I bet they had plans for how Jesus would be born. I would imagine they prepared a space in their home. I can’t imagine this was the birth they envisioned.
It hadn’t been easy.
Yet, 2000 plus years later, we can see this was exactly the birth that was needed. Humble beginnings. In a stable. With a blanket of stars above, and shepherds and wise men gathered around, looking down on this swaddled infant, the Christ. Complete awe. This birth set the tone for everything that God was. Even the rejection Mary and Joseph experienced, seems to symbolize in some ways the rejection that Jesus would have. He would be accepted by some. But not by all. He would be humble. He would not be powerful or wealthy. But He would do what He came to do. He would save us.
He would ride into Jerusalem on a donkey, over the cloaks and palm branches that people had laid on the ground for Him to ride over. He would be anticipating His own death. As His mother rode on a donkey anticipating His birth.
It may not have been the birth Joseph and Mary imagined, but it was the perfect birth for our perfect God.
So what does this have to do with website malfunction and spilled sugar?
Yesterday, things didn’t go as I had hoped. There have been plenty of days throughout my life when I have made my plans and things didn’t turn out as I had expected.
2020 has been a year that none of us had expected.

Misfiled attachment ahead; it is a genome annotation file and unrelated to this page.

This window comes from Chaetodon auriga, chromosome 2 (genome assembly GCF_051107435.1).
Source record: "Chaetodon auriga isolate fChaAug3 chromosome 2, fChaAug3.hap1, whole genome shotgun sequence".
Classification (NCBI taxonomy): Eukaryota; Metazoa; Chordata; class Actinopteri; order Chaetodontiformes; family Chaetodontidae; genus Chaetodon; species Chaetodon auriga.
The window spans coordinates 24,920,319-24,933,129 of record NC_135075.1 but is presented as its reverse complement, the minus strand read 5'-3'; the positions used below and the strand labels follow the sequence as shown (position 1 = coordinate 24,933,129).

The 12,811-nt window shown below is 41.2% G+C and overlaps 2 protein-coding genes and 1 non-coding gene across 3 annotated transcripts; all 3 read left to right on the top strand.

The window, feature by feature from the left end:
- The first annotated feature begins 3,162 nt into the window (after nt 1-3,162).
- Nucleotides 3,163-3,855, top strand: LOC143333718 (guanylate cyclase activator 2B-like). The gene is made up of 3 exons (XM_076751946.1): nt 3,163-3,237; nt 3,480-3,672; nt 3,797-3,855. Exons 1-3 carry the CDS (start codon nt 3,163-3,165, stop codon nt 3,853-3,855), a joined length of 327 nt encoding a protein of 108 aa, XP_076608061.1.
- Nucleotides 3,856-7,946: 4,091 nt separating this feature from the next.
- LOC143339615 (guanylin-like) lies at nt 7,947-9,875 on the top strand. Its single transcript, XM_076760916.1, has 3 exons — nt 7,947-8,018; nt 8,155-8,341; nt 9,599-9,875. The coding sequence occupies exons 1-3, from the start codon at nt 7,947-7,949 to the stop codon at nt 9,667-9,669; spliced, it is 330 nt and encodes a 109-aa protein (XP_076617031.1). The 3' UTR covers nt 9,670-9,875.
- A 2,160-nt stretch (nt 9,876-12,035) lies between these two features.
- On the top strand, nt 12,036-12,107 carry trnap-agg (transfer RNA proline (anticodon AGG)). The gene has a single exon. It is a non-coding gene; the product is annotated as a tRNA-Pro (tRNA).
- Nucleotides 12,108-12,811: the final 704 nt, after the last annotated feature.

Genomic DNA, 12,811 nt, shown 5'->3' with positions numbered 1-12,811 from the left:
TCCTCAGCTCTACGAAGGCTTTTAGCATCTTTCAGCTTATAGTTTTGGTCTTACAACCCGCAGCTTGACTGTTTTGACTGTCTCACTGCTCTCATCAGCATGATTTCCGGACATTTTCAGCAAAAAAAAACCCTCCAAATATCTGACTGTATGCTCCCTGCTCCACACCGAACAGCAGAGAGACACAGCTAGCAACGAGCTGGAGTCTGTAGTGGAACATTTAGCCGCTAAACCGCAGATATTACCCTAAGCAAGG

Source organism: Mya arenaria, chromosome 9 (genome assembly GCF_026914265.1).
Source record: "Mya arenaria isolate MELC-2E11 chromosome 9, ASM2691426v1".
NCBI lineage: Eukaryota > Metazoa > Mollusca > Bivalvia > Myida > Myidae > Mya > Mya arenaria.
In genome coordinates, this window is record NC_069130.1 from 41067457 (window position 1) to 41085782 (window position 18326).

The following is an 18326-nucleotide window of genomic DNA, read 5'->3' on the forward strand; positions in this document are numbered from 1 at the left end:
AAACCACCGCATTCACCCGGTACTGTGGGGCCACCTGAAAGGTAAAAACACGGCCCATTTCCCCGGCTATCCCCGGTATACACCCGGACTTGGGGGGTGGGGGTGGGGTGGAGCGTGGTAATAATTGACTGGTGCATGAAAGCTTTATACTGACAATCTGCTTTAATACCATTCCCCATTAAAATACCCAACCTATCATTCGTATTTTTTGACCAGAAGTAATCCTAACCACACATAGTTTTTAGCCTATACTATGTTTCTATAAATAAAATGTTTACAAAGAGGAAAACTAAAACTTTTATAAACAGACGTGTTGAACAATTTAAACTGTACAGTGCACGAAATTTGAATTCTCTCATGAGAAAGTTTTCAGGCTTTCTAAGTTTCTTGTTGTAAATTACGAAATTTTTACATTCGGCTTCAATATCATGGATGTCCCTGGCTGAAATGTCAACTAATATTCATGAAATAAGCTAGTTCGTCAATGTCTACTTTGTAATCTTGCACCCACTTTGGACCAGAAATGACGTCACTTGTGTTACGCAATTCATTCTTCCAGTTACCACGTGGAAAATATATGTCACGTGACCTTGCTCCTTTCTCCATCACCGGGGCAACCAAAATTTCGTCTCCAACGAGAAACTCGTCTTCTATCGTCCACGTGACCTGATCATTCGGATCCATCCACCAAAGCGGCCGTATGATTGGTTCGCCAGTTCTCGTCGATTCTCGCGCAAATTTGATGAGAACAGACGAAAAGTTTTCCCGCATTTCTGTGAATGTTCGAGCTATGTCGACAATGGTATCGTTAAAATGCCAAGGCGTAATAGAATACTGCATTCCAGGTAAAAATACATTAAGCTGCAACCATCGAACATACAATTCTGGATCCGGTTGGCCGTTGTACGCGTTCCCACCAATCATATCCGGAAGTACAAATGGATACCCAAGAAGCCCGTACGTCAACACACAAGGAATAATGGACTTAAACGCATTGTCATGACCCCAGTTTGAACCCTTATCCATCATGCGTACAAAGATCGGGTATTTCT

But God knew. God knows. All of it. Our good days, our bad days, and our days that fall somewhere in the middle. Whether we are in the middle of minor inconveniences, or facing really big challenges – God knows.
He can see the big picture that we can’t see.
Everything falls together. All things are made good. In His time.
And this is where I found, and am finding, my hope.
I find hope the in story of the birth of Jesus and I find hope when I think of what it must have been like for Joseph and Mary.
I find hope when I look beyond my circumstances.
I find hope when I remember that there is a greater purpose, a bigger picture. The hard moments in life, big and small, help refine us. They build character. They test us and strengthen us. Whether it’s spilt sugar, or a pandemic. How will we respond? Will we fluff the hay and prepare a bed? Or will we sit on the floor, cross our arms and legs, and say indignantly, “I’m not going to do this anymore.” Can you imagine if that was part of the story? If Joseph would have just pouted in the hay because the day wasn’t going as he had hoped? Do you know what, if it would have went that way, I would have been able to relate. Just like with so many of the stories in the Bible. The humans that God interacts with are so very – human. And yet He loves them. He chooses them. He invites them to participate in His great story.
Just like He does us.
Each and every day.
And this is where hope is found. When imperfect moments, and imperfect people, meet with our perfect God.